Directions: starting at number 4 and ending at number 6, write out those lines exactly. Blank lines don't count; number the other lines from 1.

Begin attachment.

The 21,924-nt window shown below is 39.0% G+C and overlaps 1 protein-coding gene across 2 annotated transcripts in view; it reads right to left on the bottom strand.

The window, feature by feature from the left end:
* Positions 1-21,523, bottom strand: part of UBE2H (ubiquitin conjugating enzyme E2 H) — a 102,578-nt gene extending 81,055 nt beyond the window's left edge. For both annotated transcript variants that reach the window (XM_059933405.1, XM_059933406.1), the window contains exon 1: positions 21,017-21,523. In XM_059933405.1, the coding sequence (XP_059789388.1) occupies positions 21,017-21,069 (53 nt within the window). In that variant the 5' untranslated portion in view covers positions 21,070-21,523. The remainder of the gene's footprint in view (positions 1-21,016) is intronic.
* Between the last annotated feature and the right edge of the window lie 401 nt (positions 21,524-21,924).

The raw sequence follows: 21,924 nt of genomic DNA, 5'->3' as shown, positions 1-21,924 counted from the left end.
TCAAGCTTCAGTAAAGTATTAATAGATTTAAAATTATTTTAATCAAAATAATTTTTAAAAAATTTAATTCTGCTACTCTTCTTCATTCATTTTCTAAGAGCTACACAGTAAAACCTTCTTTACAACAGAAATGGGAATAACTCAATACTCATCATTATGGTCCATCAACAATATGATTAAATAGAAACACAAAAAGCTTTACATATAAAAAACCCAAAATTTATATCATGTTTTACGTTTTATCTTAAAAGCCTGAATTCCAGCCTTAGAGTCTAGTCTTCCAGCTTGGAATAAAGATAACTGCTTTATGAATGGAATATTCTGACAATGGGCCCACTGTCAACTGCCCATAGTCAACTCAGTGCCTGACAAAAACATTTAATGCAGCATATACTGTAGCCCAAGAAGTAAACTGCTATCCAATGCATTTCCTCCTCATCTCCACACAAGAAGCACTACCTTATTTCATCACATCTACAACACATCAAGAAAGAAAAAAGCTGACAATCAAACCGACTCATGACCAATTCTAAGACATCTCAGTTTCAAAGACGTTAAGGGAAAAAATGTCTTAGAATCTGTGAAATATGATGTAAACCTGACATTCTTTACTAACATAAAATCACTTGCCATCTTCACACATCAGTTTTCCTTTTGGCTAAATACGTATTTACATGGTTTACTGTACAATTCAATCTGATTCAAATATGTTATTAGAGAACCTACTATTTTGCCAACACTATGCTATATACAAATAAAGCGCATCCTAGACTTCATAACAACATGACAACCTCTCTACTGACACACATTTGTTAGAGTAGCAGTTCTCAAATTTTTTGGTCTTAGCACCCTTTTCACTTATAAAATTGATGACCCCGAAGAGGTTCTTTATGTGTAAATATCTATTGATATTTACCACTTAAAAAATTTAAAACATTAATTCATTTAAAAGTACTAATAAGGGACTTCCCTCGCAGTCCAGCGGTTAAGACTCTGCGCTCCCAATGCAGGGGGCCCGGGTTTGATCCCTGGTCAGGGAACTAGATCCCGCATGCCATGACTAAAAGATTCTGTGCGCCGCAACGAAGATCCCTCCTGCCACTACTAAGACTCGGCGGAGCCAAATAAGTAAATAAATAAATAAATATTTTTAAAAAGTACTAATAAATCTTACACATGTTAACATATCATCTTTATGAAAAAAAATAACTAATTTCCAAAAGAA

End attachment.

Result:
* Between the last annotated feature and the right edge of the window lie 401 nt (positions 21,524-21,924).

The raw sequence follows: 21,924 nt of genomic DNA, 5'->3' as shown, positions 1-21,924 counted from the left end.
TCAAGCTTCAGTAAAGTATTAATAGATTTAAAATTATTTTAATCAAAATAATTTTTAAAAAATTTAATTCTGCTACTCTTCTTCATTCATTTTCTAAGAGCTACACAGTAAAACCTTCTTTACAACAGAAATGGGAATAACTCAATACTCATCATTATGGTCCATCAACAATATGATTAAATAGAAACACAAAAAGCTTTACATATAAAAAACCCAAAATTTATATCATGTTTTACGTTTTATCTTAAAAGCCTGAATTCCAGCCTTAGAGTCTAGTCTTCCAGCTTGGAATAAAGATAACTGCTTTATGAATGGAATATTCTGACAATGGGCCCACTGTCAACTGCCCATAGTCAACTCAGTGCCTGACAAAAACATTTAATGCAGCATATACTGTAGCCCAAGAAGTAAACTGCTATCCAATGCATTTCCTCCTCATCTCCACACAAGAAGCACTACCTTATTTCATCACATCTACAACACATCAAGAAAGAAAAAAGCTGACAATCAAACCGACTCATGACCAATTCTAAGACATCTCAGTTTCAAAGACGTTAAGGGAAAAAATGTCTTAGAATCTGTGAAATATGATGTAAACCTGACATTCTTTACTAACATAAAATCACTTGCCATCTTCACACATCAGTTTTCCTTTTGGCTAAATACGTATTTACATGGTTTACTGTACAATTCAATCTGATTCAAATATGTTATTAGAGAACCTACTATTTTGCCAACACTATGCTATATACAAATAAAGCGCATCCTAGACTTCATAACAACATGACAACCTCTCTACTGACACACATTTGTTAGAGTAGCAGTTCTCAAATTTTTTGGTCTTAGCACCCTTTTCACTTATAAAATTGATGACCCCGAAGAGGTTCTTTATGTGTAAATATCTATTGATATTTACCACTTAAAAAATTTAAAACATTAATTCATTTAAAAGTACTAATAAGGGACTTCCCTCGCAGTCCAGCGGTTAAGACTCTGCGCTCCCAATGCAGGGGGCCCGGGTTTGATCCCTGGTCAGGGAACTAGATCCCGCATGCCATGACTAAAAGATTCTGTGCGCCGCAACGAAGATCCCTCCTGCCACTACTAAGACTCGGCGGAGCCAAATAAGTAAATAAATAAATAAATATTTTTAAAAAGTACTAATAAATCTTACACATGTTAACATATCATCTTTATGAAAAAAAATAACTAATTTCCAAAAGAA